**spoiler alert** I didn’t want to read this book because I’d heard that it was very violent. But because it was a book club selection I had to at lea**spoiler alert** I didn’t want to read this book because I’d heard that it was very violent. But because it was a book club selection I had to at least make an attempt. On the bright side, it was a relatively short book. I printed a glossary from the internet to help with Nadsat, the Russian-like version of English used by the teenage narrator. The first part was indeed brutally violent with gang fights, rape, and murder. However, the use of Nadsat distanced the reader from the events. Even without the help of the glossary, it was easy enough to understand the text. Up to about halfway through the book, I was still reading the book reluctantly but from the point where Alex was imprisoned and sent for rehabilitation, I did a complete 180 and could hardly put it down. I’m now glad I read it and looking forward to the book club discussion. The author raises some interesting points about good and evil, free will and humanity. It’s a very worthwhile read, both for the theme and the use of language. I don’t think I could see the movie though!...more
The circus doesn’t appeal to me very much so it’s unlikely that I would have read this book if it hadn’t been chosen by one of my book clubs. One of tThe circus doesn’t appeal to me very much so it’s unlikely that I would have read this book if it hadn’t been chosen by one of my book clubs. One of the reasons I belong to book clubs is that they force me to discover books I would have missed. I really enjoyed this vividly told story, the fictional circus memoir of ninety-something year old Jacob Janowski. Orphaned and suddenly without financial resources, just before he was to sit his final exams at Cornell veterinary school, Jacob jumps onto a train carrying the Benzini Brothers Most Spectacular Show on Earth. Taken on because of his skills, he discovers the circus world behind the glitz and meets an unusual cast of characters, human and animal. There’s an interesting twist near the end, which I caught on to just before it was revealed. My favourite parts of the book were those which took place in the nursing home – they should perhaps be compulsory reading for anyone working or visiting there. Jacob’s confrontation with aging and its associated losses rang very true, but I applauded his ultimate refusal to sit completely on the sidelines of the circus and life. ...more
(The Journals of May Dodd) This was a book club selection and I probably wouldn’t have finished it otherwise. It was quite readable although my intere(The Journals of May Dodd) This was a book club selection and I probably wouldn’t have finished it otherwise. It was quite readable although my interest began to flag about halfway through. This is fiction based on one historical fact. In the mid nineteenth century during peace negotiations an Indian chief asked the American government to provide 1000 white women as brides for his young warriors. It never happened but this book speculates on what that experience would have been like if the government had acceded to the request.
May Dodd is a young woman whose prominent and wealthy family placed her in an insane asylum because she fell in love and had two children out of wedlock with her father’s foreman, Harry Ames (?). The government offers release from prison and asylum in an attempt to make up the numbers of women. May Dodd accepts the opportunity for freedom and heads west with fifty other women in the first contingent to join the Cheyenne tribe. Enroute she meets and falls in love with an army Captain, John Bourke, although she professes still to be in love with the father of her children. Bourke tries to dissuade her from her plans, but he is engaged to be married, and there is no future for them. May predictably marries the Indian Chief, Little Wolf, who already has two wives. Eventually she gives birth to a daughter, who, again predictably, is the child of Captain Bourke. My main complaint with the novel is the lack of character development. I did not get any sense of the Indian characters as individuals at all, and the white women were distinguished mainly by accents, Irish, Austrian, southern states, and stereotypical attributes, the religious zealot, the proud bigoted southerner, the earthy Irish twins, and the strong black woman with May representing the strong-minded independent woman. Not surprisingly, there is much violence on the part of the whites and the Indians. The author at least, did not provide a false and one-sided picture of the noble savage and the wicked whites. ...more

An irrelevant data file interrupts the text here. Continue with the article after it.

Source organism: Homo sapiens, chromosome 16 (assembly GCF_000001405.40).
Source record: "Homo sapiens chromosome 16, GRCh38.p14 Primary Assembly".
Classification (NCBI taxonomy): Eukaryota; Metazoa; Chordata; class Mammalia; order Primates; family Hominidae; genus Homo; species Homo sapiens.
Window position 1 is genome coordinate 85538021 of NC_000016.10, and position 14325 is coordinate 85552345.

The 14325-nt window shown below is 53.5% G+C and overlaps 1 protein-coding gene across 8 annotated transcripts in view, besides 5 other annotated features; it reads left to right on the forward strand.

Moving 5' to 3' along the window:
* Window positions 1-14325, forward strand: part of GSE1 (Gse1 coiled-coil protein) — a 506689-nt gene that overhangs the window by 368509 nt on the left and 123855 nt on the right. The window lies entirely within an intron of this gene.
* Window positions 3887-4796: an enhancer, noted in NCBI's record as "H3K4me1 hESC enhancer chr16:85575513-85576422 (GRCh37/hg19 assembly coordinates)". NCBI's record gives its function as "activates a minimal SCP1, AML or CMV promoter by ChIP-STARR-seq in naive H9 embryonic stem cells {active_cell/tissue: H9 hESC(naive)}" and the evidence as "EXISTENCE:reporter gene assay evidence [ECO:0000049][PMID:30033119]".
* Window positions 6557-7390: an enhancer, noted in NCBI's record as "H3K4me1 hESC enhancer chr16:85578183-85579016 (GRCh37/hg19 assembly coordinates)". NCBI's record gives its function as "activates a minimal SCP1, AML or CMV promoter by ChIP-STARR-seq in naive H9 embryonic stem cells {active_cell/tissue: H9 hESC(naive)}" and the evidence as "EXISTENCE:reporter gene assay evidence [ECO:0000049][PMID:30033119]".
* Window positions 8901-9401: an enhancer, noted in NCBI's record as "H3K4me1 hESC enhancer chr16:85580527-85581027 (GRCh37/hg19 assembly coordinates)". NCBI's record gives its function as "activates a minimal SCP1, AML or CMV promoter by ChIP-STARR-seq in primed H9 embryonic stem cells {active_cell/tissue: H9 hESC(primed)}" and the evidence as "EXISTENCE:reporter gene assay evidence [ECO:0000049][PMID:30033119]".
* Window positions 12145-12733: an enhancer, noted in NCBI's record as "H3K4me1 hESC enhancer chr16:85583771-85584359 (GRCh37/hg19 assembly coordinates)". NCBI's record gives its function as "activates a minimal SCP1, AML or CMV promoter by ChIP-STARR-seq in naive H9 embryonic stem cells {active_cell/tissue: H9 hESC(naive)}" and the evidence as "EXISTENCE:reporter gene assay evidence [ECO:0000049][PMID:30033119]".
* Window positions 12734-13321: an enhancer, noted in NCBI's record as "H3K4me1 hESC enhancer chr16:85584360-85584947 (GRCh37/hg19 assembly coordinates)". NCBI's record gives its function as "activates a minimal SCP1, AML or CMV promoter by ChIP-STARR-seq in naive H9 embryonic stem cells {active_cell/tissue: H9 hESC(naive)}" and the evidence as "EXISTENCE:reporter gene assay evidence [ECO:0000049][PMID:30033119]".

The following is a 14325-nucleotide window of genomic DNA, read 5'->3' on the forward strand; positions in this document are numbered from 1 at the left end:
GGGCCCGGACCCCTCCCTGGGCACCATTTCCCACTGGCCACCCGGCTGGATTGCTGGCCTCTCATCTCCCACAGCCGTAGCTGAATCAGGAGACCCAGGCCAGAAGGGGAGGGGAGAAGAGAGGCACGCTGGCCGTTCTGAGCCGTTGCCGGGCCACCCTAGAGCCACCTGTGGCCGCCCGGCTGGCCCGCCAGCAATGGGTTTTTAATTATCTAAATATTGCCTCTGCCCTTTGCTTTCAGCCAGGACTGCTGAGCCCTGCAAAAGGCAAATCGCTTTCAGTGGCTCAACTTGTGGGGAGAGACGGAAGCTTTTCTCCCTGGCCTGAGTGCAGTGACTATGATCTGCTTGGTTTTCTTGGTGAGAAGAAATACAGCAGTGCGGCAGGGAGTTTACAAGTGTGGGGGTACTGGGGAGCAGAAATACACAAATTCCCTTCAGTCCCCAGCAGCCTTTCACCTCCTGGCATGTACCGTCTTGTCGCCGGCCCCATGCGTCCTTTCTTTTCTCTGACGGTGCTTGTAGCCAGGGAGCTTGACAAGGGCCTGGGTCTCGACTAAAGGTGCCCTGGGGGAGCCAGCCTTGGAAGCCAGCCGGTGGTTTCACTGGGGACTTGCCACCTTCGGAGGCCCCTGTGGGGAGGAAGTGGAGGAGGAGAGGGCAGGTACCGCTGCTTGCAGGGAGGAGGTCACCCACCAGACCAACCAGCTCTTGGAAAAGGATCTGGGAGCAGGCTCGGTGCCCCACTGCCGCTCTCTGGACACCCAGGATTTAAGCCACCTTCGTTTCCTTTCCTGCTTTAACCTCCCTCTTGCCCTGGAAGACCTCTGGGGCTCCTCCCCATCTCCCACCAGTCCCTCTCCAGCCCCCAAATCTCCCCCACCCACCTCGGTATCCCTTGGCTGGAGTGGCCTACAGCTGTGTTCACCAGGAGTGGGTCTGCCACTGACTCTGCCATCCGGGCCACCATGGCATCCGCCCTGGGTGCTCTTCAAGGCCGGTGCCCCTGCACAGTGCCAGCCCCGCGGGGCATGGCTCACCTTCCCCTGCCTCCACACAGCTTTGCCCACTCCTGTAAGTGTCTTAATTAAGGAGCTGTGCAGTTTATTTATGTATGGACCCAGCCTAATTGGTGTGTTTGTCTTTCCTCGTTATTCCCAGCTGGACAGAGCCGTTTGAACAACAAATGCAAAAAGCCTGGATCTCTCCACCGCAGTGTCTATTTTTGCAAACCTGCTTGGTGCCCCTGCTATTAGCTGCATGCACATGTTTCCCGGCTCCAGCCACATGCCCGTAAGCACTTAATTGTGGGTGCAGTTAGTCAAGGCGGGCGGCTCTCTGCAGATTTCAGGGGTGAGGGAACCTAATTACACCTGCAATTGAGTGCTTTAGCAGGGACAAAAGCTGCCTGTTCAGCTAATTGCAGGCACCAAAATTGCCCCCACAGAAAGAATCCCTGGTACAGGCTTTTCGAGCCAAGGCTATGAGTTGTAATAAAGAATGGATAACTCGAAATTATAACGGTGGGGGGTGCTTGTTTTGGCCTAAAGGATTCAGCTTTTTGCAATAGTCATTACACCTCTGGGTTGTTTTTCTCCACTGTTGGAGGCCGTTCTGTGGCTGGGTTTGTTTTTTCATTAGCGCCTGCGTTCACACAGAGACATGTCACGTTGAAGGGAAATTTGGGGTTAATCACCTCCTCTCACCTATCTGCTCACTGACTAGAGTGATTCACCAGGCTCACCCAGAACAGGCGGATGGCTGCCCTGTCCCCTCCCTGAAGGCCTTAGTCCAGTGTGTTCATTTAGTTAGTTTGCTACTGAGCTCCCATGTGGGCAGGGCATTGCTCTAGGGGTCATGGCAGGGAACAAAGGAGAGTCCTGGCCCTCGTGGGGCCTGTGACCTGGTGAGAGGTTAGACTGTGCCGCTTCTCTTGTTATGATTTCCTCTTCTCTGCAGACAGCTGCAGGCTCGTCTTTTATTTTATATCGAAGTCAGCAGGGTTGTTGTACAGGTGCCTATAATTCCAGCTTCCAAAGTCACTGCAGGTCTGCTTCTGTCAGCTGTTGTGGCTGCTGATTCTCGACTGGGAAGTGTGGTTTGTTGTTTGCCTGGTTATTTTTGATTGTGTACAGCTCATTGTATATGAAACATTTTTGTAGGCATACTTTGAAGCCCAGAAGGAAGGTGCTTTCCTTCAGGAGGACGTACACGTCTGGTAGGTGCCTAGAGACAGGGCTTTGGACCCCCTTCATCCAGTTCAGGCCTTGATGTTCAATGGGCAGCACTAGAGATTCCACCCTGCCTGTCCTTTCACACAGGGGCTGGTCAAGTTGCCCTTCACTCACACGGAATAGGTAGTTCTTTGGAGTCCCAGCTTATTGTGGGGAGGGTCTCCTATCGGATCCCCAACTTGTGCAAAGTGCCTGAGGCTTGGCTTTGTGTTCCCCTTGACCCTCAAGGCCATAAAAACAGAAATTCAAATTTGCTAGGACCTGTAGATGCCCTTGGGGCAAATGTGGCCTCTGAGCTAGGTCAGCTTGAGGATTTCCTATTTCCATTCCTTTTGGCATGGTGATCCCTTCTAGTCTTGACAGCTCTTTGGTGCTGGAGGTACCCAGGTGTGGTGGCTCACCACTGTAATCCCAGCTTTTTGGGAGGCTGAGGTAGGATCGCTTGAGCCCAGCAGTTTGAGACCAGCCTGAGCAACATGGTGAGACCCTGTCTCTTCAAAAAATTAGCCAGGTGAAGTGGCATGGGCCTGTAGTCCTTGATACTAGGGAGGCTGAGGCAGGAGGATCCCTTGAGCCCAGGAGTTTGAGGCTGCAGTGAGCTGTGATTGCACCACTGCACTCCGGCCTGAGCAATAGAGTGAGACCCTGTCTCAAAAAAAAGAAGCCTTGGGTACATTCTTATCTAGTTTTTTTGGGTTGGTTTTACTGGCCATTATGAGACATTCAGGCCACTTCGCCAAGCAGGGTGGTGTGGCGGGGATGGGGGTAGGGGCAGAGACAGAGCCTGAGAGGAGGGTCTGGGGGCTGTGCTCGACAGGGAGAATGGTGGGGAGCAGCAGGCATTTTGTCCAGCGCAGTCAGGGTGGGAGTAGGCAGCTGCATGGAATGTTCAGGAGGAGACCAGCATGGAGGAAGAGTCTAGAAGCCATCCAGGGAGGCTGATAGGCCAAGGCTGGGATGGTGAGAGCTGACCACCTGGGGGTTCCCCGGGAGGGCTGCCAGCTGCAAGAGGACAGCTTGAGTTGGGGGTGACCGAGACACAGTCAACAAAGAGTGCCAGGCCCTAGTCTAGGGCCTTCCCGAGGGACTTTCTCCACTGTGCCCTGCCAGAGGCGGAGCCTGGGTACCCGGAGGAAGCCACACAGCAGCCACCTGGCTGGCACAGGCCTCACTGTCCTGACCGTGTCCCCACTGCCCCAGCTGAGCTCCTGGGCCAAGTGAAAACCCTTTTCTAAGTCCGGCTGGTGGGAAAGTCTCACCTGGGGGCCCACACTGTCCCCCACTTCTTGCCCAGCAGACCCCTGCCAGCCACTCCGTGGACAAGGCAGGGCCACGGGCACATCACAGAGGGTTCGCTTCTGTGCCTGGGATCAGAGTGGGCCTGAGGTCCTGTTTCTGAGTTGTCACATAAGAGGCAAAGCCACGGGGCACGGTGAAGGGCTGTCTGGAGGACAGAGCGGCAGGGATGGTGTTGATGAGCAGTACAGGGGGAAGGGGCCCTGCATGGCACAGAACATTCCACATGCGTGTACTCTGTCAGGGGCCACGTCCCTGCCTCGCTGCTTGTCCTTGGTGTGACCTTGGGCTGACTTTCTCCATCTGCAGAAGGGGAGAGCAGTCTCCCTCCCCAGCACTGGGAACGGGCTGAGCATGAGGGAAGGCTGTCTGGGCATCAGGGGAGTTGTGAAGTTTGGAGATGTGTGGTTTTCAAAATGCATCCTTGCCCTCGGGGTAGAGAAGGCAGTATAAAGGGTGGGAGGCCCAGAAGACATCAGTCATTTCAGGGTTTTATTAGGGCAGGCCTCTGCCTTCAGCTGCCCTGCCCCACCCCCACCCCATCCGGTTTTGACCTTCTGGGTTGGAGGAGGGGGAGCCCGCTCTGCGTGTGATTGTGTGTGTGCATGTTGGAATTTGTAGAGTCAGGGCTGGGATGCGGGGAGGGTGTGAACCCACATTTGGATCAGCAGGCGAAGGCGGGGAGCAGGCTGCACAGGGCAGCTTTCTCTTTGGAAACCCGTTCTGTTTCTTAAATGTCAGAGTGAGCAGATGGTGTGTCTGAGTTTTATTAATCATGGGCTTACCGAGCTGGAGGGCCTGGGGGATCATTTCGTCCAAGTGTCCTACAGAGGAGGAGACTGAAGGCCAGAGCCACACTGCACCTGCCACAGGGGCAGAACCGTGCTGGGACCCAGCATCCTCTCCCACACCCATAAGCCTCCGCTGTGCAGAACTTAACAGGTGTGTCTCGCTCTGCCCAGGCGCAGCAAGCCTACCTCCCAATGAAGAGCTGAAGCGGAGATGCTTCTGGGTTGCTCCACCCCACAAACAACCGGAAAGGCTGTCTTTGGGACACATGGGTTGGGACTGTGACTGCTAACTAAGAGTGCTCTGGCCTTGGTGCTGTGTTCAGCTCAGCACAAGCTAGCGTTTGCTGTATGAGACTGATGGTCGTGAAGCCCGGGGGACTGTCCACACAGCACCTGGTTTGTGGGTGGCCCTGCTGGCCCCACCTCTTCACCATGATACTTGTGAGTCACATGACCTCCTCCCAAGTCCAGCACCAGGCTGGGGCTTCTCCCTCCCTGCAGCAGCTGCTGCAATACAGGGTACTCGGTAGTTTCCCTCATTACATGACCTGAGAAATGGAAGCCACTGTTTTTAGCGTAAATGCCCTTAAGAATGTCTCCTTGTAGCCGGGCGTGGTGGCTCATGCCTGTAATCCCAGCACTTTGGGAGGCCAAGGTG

"When we least expect it, life sets us a challenge to test our courage and willingness to change; at such a moment, there is no poin**spoiler alert**
"When we least expect it, life sets us a challenge to test our courage and willingness to change; at such a moment, there is no point in pretending that nothing has happened or in saying that we are not yet ready." - from the author's note
I first read this 2 1/2 years ago and was keen to read it again when it was chosen by one of my book clubs. I still think the basic concept of the story is great – the temptation of the villagers by the Stranger who comes into their midst. They are offered 10 bars of gold if they will murder a mutually agreed upon victim within a week. The Stranger also places temptation before Chantal Prym, a young barmaid. He offers her one bar of gold for her part in presenting his offer to the villagers. But since he has shown her where that bar of gold is buried, she could simply steal it and leave the village without saying anything to the rest of the villagers. It’s interesting to see the important people of the village, the priest, the mayor, the landowner, trying to influence the outcome and justify their decision to accept the deal offered by the Stranger and the selection of the victim. Coelho is attempting to prove that both good and evil reside in humans and the choice rests with the individual. But I felt upon this reading that the denouement didn’t really support this conclusion - the villagers’ ultimate choice was made by the realization and fear that they might not get what they had expected from the deal. Although they did not carry out the murder, it was not because they rejected evil. Still, this short novel offers much to think about and should provide a good book group discussion. I originally rated this book 10 stars but on second reading, I’m giving it 8 stars. ...more